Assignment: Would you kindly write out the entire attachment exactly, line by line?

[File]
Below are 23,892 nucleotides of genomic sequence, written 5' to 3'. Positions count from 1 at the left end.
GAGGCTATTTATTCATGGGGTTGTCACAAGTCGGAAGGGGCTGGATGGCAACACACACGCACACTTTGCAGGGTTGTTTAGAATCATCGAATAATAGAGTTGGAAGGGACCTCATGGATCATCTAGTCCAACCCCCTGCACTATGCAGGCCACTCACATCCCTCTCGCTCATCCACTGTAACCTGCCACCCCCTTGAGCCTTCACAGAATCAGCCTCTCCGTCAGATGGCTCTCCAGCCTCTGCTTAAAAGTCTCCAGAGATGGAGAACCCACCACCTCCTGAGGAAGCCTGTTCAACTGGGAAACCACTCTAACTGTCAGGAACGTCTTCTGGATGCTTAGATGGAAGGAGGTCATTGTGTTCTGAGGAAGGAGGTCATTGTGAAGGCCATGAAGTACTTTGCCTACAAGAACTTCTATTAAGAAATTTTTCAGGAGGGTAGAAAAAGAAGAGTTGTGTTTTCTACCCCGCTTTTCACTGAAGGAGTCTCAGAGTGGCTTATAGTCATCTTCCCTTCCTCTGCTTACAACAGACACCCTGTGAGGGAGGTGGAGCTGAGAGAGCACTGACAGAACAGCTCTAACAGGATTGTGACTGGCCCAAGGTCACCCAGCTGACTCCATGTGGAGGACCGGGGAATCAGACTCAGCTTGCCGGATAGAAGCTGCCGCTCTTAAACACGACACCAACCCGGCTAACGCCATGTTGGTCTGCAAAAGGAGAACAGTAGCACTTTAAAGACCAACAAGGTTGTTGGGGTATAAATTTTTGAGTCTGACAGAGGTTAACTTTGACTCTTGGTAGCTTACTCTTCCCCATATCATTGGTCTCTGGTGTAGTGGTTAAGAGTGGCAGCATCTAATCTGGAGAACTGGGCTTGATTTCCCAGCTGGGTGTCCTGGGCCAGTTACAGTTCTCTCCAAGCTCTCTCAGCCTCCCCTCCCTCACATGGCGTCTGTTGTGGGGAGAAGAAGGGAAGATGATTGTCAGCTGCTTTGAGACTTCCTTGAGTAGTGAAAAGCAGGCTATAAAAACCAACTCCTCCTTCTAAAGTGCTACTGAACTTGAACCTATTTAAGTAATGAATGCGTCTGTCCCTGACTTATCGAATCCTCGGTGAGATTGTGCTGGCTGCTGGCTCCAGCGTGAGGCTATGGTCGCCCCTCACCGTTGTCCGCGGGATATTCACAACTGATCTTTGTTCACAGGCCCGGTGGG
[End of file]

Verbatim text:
Below are 23,892 nucleotides of genomic sequence, written 5' to 3'. Positions count from 1 at the left end.
GAGGCTATTTATTCATGGGGTTGTCACAAGTCGGAAGGGGCTGGATGGCAACACACACGCACACTTTGCAGGGTTGTTTAGAATCATCGAATAATAGAGTTGGAAGGGACCTCATGGATCATCTAGTCCAACCCCCTGCACTATGCAGGCCACTCACATCCCTCTCGCTCATCCACTGTAACCTGCCACCCCCTTGAGCCTTCACAGAATCAGCCTCTCCGTCAGATGGCTCTCCAGCCTCTGCTTAAAAGTCTCCAGAGATGGAGAACCCACCACCTCCTGAGGAAGCCTGTTCAACTGGGAAACCACTCTAACTGTCAGGAACGTCTTCTGGATGCTTAGATGGAAGGAGGTCATTGTGTTCTGAGGAAGGAGGTCATTGTGAAGGCCATGAAGTACTTTGCCTACAAGAACTTCTATTAAGAAATTTTTCAGGAGGGTAGAAAAAGAAGAGTTGTGTTTTCTACCCCGCTTTTCACTGAAGGAGTCTCAGAGTGGCTTATAGTCATCTTCCCTTCCTCTGCTTACAACAGACACCCTGTGAGGGAGGTGGAGCTGAGAGAGCACTGACAGAACAGCTCTAACAGGATTGTGACTGGCCCAAGGTCACCCAGCTGACTCCATGTGGAGGACCGGGGAATCAGACTCAGCTTGCCGGATAGAAGCTGCCGCTCTTAAACACGACACCAACCCGGCTAACGCCATGTTGGTCTGCAAAAGGAGAACAGTAGCACTTTAAAGACCAACAAGGTTGTTGGGGTATAAATTTTTGAGTCTGACAGAGGTTAACTTTGACTCTTGGTAGCTTACTCTTCCCCATATCATTGGTCTCTGGTGTAGTGGTTAAGAGTGGCAGCATCTAATCTGGAGAACTGGGCTTGATTTCCCAGCTGGGTGTCCTGGGCCAGTTACAGTTCTCTCCAAGCTCTCTCAGCCTCCCCTCCCTCACATGGCGTCTGTTGTGGGGAGAAGAAGGGAAGATGATTGTCAGCTGCTTTGAGACTTCCTTGAGTAGTGAAAAGCAGGCTATAAAAACCAACTCCTCCTTCTAAAGTGCTACTGAACTTGAACCTATTTAAGTAATGAATGCGTCTGTCCCTGACTTATCGAATCCTCGGTGAGATTGTGCTGGCTGCTGGCTCCAGCGTGAGGCTATGGTCGCCCCTCACCGTTGTCCGCGGGATATTCACAACTGATCTTTGTTCACAGGCCCGGTGGG